Las Vegas Sun

October 2, 2023

Federal judge dismisses lawsuit in Nevada ‘patient dumping’ case

Greyhound bus

Associated Press

Hundreds of patients over several years were discharged from Rawson-Neal Psychiatric Hospital in Las Vegas and placed on Greyhound buses bound for cities across the country.

Updated Thursday, Feb. 13, 2014 | 10 p.m.

A federal judge in Nevada rejected a lawsuit Thursday that accuses Nevada officials and the state psychiatric hospital in Las Vegas of violating a patient's civil rights by giving him a bus ticket and sending him to California.

But an American Civil Liberties Union of Nevada lawyer representing patient James Flavey Coy Brown characterized the ruling as a setback, not a fatal blow to the case. It seeks class-action status for Brown and as many as 1,500 unnamed people his lawyers claim were bused since 2008 from Nevada to other states.

U.S. District Court Judge James Mahan dismissed the lawsuit, but he left open the option for plaintiffs to rewrite and refile the case in state or federal court, ACLU attorney Allen Lichtenstein said.

"We're going to refile," Lichtenstein told The Associated Press. "The judge did not — repeat, did not — say Rawson-Neal (Psychiatric Hospital) was in the right and our client did not suffer. He didn't rule on the merits."

Mahan, in Las Vegas, bluntly rejected as "nonsensical" arguments by the ACLU and California attorney Mark Merin that officials at Rawson-Neal Psychiatric Hospital in Las Vegas forced Brown to travel to Sacramento, Calif.

Nevada state Attorney General Catherine Cortez Masto issued a statement through her spokeswoman, Beatriz Aguirre, calling the decision well-reasoned.

Mary Woods, spokeswoman for Nevada Department of Health and Human Services chief Mike Willden, said the department was pleased to learn of the decision and said the ruling spoke for itself.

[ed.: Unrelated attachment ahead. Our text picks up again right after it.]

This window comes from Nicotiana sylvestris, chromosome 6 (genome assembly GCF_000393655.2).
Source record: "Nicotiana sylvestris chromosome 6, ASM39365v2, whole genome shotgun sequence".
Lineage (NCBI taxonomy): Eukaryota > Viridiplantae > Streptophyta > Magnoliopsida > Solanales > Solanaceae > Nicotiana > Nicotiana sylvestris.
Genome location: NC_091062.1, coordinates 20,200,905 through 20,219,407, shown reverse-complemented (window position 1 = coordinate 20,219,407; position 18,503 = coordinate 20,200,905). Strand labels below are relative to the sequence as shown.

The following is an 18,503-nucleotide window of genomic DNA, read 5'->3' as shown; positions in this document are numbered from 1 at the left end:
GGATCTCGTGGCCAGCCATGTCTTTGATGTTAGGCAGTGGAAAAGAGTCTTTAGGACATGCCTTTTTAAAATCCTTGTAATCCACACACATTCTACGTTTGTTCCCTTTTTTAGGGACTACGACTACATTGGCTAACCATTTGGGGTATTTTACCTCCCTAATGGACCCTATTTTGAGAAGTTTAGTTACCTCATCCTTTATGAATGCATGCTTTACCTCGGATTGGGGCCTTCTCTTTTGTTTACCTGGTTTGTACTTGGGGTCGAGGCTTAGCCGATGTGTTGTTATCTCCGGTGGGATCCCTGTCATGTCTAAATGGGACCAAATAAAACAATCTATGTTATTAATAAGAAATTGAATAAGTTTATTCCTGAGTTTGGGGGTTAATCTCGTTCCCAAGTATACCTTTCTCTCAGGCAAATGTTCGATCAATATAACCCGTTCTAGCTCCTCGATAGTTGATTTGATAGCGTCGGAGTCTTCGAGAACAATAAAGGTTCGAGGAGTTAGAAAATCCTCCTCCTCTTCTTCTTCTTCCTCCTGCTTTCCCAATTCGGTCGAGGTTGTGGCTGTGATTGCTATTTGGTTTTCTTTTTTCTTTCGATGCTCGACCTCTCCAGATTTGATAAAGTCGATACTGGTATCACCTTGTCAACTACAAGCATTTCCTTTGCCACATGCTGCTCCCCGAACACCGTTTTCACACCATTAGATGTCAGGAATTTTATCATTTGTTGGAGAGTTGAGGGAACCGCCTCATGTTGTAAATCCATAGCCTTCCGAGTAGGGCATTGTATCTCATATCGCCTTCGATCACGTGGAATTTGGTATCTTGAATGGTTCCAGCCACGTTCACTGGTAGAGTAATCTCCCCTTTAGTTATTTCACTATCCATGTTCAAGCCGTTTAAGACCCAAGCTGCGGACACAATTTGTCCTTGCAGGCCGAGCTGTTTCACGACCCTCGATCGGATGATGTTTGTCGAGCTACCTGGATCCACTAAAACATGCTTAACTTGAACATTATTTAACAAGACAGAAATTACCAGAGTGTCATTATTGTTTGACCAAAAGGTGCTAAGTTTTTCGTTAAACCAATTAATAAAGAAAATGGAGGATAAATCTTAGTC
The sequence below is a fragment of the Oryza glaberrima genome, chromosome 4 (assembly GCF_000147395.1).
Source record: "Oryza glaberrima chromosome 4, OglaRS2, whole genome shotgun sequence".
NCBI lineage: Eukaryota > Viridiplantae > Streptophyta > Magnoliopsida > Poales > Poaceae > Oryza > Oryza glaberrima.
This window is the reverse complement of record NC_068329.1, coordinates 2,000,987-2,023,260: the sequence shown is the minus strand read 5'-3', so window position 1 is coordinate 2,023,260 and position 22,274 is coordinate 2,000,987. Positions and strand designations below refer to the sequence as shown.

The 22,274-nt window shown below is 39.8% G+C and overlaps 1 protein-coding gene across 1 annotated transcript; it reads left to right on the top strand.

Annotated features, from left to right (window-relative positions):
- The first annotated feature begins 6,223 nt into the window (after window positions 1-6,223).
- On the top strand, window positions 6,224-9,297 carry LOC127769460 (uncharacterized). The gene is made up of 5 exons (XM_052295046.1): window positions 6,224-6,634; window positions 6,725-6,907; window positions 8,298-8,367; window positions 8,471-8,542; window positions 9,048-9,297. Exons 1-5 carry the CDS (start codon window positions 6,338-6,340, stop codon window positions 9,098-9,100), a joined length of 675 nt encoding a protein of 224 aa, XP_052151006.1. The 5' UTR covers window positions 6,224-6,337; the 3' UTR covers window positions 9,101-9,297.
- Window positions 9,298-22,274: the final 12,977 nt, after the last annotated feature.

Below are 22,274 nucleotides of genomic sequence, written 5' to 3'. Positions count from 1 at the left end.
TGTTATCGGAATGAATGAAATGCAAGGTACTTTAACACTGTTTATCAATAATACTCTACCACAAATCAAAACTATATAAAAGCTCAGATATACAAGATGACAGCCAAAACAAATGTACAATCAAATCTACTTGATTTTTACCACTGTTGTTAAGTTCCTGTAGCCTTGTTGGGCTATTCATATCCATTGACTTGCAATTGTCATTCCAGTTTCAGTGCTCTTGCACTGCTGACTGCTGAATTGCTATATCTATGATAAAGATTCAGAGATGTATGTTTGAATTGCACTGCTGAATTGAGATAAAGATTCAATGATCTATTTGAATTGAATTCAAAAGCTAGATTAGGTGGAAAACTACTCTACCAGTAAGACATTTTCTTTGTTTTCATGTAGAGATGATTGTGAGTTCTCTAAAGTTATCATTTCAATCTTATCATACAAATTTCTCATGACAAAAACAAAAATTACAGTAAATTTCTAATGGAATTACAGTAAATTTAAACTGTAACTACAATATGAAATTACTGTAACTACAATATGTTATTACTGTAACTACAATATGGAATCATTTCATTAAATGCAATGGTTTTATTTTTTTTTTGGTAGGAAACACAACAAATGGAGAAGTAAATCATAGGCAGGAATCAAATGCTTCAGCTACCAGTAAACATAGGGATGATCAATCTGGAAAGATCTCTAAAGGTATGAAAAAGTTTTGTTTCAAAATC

Nevada Gov. Brian Sandoval wasn't named in the complaint, which claimed negligence, sought damages for Brown, and asked the judge to issue an order to stop Nevada from sending psychiatric patients out-of-state.

Brown told reporters in June in Las Vegas that he was a victim of patient dumping.

He said officials gave him a one-way bus ticket to a city where he had no family, no friends, no contacts and no firm housing arrangements, and put him in a taxi to the bus station.

"Plaintiff's complaint does not establish that he was compelled to leave the state," Mahan wrote, "merely that defendants gave him the resources by which to do so." The judge added his own emphasis to the word "compelled."

Mahan said Nevada officials are entitled to decide how to allocate scarce psychiatric treatment resources, and he said there was no claim that Brown was threatened with punishment if he didn't travel to Sacramento.

Merin said he still believes Brown has a strong case, but he said an appeal to the 9th U.S. Circuit Court of Appeals in San Francisco could take months or years.

"The U.S. Constitution prevents state violations of liberty and life, and this appears to be right up there with the worst of them," Merin said.

Rawson-Neal is the only state adult psychiatric hospital in southern Nevada. It opened in 2006 with 190 beds, following years of complaints that mentally ill people clogged emergency rooms at for-profit hospitals in and around Las Vegas.

State officials reported in April that Rawson-Neal treated an average of more than 6,000 people per year during a five-year span, and that 1,473 patients had been provided bus transportation out of the state.

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